RISD graduate Gavin Zeitz proposes that we create an inclusive economic zone in the Arctic. Right now Russia, America and China are each vying for control and influence in the region. With the ice in the arctic receding, the world’s untapped fossil-fuel is at stake, according to CNBC. The arctic also holds a range of other resources such as gold, silver, diamond, copper, titanium, graphite, uranium and other valuable rare earth elements. Zeitz’ project, The Arctic Commons seeks to subvert the “first come first serve” politics of global development which puts the objectives of the culturally elite at the forefront, perpetuating the circulation of wealth among those already at the top. He wants to do this by creating a zoning protocol that is delineated not by arbitrary cartography, but by geophysical conditions such as ocean currents or drainage basins. This way, “we begin to see a global landscape that is by the people and for the people,” he writes, adding, “This new zone is a provocation that the North can be a model for how we come together globally for the common heritage of humanity.”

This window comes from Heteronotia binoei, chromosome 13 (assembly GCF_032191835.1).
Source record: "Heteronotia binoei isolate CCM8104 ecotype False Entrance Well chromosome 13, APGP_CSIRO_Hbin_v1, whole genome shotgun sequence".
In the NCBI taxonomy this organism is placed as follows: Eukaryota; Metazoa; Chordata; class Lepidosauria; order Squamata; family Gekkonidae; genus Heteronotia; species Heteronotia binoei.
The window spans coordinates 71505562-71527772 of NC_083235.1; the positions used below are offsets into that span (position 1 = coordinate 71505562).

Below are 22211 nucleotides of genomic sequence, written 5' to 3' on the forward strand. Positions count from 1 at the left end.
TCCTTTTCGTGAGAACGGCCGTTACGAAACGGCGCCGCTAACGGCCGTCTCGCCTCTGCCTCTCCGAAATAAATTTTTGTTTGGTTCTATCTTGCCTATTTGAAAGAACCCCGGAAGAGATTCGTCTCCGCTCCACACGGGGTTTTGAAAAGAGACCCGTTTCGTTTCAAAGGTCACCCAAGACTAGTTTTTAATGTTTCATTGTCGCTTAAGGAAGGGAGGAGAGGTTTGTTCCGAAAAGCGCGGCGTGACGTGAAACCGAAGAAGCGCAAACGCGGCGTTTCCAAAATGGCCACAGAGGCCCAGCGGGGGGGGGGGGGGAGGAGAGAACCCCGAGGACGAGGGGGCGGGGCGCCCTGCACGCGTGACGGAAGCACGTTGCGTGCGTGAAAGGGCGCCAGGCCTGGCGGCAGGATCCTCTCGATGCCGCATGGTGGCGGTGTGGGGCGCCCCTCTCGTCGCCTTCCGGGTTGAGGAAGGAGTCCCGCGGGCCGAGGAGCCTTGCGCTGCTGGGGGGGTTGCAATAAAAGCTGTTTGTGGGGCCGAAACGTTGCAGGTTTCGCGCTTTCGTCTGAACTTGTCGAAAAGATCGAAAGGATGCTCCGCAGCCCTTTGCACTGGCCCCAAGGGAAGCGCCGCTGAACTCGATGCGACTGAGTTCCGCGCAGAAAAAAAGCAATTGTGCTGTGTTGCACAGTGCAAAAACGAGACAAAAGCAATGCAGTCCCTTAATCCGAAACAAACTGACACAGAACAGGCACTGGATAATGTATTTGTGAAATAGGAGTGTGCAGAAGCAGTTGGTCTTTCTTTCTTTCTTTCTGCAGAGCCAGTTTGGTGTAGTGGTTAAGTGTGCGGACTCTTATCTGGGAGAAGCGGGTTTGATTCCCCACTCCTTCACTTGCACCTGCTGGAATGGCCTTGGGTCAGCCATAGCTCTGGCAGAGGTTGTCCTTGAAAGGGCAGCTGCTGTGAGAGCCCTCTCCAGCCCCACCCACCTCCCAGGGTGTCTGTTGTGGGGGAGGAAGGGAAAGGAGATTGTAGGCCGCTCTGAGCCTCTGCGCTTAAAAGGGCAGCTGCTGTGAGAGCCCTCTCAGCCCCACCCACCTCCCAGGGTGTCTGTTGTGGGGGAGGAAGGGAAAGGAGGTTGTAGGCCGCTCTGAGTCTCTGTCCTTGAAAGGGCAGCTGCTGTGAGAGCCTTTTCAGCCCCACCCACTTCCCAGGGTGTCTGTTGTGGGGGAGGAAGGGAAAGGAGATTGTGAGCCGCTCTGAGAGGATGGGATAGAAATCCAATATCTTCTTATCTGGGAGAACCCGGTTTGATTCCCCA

With refugee numbers on the rise and their living conditions under increasing obscurity, ECAL graduate Iskander Guetta has applied design thinking to question the current circumstances in Switzerland. Switzerland is one of the last countries that still builds anti-nuclear bunkers. In peacetime, many of these bunkers are a shelter for the homeless and migrants without housing. According to Guetta, living conditions there are really tough. His project, Abri + is a set of objects - a lamp, a small bag, a curtain and some hooks - allowing for a more decent space to live in. The project aims to provide creature comforts in an otherwise cold, institution-like surrounding. His hope is that it will welcome the homeless and migrants in a more human way.